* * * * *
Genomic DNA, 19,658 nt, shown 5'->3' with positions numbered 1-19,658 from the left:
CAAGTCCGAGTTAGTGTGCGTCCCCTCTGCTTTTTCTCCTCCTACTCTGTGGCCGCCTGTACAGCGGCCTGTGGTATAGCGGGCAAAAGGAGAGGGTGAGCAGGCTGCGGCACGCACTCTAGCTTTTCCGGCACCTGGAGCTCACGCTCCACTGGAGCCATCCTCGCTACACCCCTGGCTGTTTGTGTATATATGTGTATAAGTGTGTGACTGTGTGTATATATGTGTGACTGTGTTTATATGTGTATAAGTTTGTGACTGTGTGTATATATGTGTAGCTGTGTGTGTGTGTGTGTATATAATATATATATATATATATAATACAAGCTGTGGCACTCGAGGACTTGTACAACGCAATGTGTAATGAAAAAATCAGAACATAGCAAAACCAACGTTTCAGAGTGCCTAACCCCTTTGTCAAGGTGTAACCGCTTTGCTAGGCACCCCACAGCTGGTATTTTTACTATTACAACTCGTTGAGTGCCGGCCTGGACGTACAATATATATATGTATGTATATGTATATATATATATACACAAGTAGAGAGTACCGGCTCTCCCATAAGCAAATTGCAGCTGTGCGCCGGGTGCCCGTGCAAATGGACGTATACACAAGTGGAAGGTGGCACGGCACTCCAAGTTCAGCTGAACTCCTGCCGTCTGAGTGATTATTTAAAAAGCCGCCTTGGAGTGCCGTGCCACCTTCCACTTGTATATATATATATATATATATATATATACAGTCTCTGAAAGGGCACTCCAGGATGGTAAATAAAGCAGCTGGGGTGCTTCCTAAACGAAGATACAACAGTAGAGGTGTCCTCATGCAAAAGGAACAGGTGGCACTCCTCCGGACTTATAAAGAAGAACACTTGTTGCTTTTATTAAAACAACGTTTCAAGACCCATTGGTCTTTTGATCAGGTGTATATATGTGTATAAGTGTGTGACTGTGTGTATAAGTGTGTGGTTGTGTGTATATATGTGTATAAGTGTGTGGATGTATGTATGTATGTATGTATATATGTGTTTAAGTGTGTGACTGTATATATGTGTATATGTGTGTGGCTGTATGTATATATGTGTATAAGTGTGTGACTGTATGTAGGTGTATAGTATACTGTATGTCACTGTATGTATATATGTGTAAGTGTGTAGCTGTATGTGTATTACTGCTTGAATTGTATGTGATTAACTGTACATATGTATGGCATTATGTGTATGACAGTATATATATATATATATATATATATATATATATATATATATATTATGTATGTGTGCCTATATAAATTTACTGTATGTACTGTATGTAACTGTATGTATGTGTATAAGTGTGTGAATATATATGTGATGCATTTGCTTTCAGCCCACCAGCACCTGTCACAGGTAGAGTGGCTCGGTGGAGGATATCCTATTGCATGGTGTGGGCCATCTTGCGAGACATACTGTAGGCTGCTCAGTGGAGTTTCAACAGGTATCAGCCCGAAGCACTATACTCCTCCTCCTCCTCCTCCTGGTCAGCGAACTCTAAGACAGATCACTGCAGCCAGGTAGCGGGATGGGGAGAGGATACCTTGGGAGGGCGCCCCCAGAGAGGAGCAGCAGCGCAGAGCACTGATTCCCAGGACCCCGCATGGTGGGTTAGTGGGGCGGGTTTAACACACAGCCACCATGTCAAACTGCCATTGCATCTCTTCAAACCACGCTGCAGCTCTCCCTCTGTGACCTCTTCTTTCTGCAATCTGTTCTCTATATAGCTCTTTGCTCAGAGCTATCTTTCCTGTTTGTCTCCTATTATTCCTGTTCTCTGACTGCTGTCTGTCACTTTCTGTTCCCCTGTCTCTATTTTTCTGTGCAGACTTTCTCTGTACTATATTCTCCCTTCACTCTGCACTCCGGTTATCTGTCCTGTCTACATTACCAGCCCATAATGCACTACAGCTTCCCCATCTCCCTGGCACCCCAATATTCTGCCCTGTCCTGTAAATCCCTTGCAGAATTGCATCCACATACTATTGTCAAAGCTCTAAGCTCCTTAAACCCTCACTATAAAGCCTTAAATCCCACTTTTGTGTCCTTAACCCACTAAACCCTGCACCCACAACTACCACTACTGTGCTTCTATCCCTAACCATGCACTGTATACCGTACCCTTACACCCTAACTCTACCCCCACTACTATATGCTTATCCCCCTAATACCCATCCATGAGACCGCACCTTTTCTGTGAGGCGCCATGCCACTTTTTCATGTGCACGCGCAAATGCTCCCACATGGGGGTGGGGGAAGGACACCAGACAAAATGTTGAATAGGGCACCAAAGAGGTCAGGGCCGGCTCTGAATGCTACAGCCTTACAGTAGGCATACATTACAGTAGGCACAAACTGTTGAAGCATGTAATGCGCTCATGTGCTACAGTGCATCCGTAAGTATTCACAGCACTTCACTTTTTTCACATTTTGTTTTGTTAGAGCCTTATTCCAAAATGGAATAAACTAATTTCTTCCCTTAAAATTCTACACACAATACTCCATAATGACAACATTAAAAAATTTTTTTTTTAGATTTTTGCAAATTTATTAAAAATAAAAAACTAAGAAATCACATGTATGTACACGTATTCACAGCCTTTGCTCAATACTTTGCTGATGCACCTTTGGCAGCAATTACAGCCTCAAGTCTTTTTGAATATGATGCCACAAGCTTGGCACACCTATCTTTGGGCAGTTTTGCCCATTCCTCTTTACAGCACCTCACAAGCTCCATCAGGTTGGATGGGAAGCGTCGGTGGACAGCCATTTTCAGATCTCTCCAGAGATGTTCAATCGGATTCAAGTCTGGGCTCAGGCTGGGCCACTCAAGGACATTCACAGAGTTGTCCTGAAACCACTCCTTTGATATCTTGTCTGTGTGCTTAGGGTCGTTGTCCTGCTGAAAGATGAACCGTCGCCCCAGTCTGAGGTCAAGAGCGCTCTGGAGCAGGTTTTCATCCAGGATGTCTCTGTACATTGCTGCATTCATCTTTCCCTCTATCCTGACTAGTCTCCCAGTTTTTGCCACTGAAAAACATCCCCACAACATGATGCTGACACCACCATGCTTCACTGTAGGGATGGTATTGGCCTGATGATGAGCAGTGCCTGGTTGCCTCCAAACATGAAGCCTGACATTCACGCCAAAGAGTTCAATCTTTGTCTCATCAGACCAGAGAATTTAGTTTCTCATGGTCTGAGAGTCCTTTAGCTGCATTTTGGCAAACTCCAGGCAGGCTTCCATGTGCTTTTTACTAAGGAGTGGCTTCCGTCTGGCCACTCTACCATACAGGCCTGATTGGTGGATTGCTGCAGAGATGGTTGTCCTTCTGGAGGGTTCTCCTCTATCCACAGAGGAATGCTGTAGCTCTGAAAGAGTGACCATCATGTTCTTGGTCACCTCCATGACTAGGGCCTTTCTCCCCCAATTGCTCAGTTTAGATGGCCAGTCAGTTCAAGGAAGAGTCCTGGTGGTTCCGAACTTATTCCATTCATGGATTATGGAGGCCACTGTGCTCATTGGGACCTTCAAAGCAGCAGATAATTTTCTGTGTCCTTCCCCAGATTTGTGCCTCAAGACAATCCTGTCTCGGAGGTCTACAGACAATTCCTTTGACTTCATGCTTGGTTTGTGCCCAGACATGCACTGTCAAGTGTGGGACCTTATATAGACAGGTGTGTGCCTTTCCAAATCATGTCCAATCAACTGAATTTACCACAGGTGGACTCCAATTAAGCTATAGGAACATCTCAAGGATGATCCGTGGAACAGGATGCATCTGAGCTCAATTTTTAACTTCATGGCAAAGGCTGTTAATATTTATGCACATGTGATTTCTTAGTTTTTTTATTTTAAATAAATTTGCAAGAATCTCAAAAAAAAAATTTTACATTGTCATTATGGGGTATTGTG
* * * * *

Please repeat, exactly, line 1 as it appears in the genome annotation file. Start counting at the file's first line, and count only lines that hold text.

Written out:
Genomic DNA, 19,658 nt, shown 5'->3' with positions numbered 1-19,658 from the left: